OK  - University of Cambridge Department of History http://www.hps.cam.ac.uk/starry/coperbooks.html

Copernicus's book placed on index in 1616 because of the Galileo affair (not because it was heretical in and of itself). It wasn't banned, but censored. A preface was added - without Copernicus's permission by Andreas Osiander (1498-1552), a Lutheran pastor at Nuremberg, and with this preface it was allowed off the index in 1620. It was taken off the index totally in 1758.

Very similar to what the Catholic Encyclopedia said.

Free pic thrown in...
[Image: coperbooksmed.jpg]
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#42
(04-08-2014, 05:07 PM)triumphguy Wrote:
(04-08-2014, 05:02 AM)cassini Wrote:
(04-07-2014, 06:01 PM)triumphguy Wrote:
(04-07-2014, 11:52 AM)cassini Wrote:
(04-07-2014, 10:08 AM)triumphguy Wrote:
(04-06-2014, 11:50 AM)cassini Wrote:
(04-06-2014, 11:28 AM)triumphguy Wrote: What Copernicus wrote wasn't put in the index until 70 years after his death, and then only for 4 years.

Just for the record. Copernicus's book De revolutionibus was not put on the Index for 70 years because until then, as the preface in it stated; he was not presenting heliocentrism in this book as a truth but a mathematical hypothesis for calculation. Only when Copernicanism was reaffirmed as a heresy in 1616 did the Church feel it was necessary to make sure this book was not used to tell a truth by putting it on the index.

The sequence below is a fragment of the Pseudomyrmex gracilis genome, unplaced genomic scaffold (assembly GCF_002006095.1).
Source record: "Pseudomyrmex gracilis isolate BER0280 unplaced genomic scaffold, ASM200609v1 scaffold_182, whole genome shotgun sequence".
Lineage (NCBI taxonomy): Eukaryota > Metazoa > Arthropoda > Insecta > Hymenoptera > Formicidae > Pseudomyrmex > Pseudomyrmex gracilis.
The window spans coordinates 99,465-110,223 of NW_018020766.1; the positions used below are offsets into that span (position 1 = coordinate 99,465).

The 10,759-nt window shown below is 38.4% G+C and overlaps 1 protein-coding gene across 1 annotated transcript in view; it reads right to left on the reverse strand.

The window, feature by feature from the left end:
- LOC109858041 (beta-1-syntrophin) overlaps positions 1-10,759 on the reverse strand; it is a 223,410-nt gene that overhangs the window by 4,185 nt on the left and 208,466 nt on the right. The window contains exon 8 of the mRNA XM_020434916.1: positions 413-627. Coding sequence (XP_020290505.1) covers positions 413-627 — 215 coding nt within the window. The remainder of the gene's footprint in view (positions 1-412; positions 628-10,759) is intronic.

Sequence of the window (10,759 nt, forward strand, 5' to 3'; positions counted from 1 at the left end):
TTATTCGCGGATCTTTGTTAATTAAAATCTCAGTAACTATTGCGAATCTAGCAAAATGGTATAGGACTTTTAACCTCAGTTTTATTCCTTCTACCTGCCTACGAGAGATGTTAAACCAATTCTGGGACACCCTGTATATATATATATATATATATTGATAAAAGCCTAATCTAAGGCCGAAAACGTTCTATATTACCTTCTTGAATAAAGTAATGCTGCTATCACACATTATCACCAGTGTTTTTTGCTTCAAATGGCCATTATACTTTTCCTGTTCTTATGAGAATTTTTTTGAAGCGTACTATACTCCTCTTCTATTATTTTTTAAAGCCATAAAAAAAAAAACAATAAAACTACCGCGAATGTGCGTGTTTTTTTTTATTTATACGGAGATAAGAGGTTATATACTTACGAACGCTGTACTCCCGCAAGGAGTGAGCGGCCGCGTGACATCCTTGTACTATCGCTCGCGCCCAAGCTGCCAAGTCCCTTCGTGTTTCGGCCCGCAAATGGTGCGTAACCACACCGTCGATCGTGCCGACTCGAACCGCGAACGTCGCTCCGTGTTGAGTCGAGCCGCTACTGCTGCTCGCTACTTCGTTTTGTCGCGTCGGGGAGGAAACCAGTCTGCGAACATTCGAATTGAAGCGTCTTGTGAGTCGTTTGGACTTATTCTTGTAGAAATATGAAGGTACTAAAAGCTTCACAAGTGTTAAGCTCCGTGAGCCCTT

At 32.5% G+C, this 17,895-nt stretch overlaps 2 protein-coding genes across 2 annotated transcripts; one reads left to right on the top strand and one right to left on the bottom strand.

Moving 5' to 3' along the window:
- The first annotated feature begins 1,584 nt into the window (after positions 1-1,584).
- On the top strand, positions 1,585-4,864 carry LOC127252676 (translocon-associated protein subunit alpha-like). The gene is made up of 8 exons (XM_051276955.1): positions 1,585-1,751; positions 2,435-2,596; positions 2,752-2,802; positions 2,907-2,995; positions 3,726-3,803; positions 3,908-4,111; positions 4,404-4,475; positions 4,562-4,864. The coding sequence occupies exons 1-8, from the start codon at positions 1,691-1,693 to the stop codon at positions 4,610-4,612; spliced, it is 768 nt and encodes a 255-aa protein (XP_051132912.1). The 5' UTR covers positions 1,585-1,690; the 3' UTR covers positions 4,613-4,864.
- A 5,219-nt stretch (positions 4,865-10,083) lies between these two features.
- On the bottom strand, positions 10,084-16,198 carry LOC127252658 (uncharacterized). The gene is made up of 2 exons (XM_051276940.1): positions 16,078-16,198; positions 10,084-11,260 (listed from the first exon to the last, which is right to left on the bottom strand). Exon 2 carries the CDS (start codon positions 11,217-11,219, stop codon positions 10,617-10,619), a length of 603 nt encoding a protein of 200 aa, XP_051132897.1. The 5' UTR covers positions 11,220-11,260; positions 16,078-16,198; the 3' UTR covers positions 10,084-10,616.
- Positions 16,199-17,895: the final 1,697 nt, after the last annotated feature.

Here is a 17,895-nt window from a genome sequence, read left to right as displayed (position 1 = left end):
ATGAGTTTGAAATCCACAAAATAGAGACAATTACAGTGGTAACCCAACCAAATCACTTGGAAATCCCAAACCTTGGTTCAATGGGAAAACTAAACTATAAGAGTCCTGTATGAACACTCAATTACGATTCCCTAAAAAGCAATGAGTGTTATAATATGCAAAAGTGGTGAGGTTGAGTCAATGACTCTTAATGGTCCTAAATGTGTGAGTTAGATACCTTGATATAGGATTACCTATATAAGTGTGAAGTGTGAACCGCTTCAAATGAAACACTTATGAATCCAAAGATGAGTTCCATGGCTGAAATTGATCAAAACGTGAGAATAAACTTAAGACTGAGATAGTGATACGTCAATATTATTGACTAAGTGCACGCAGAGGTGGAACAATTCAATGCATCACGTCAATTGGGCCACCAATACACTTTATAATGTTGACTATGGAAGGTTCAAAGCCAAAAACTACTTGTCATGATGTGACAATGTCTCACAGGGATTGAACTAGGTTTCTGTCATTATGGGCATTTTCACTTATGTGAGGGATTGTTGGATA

Copernicus's book was on the Index until 1835.

4 years.

Please triumphguy, I tried to be nice about this in my answer to you.

Here is one site I found in minutes that seems to differ from your knowledge of this subject.

http://info-poland.buffalo.edu/classroom...icus.shtml

QUOTE: The next edition of De Revolutionibus was not published until 1854, that is, not until after it had been removed from the Index in 1835. It was published in Warsaw. The next edition, the fifth, was published in Toruń, Copernicus' birth place, in 1873 to commemorate the 400 anniversary of his birth. The sixth edition was published in Munich in 1949, and the seventh again in Warsaw in 1972, this time to commemorate the 500 anniversary of his birth.
I've got nothing personal against you,. I'm just quoting the Catholic Encylopedia:

http://www.newadvent.org/cathen/04352b.htm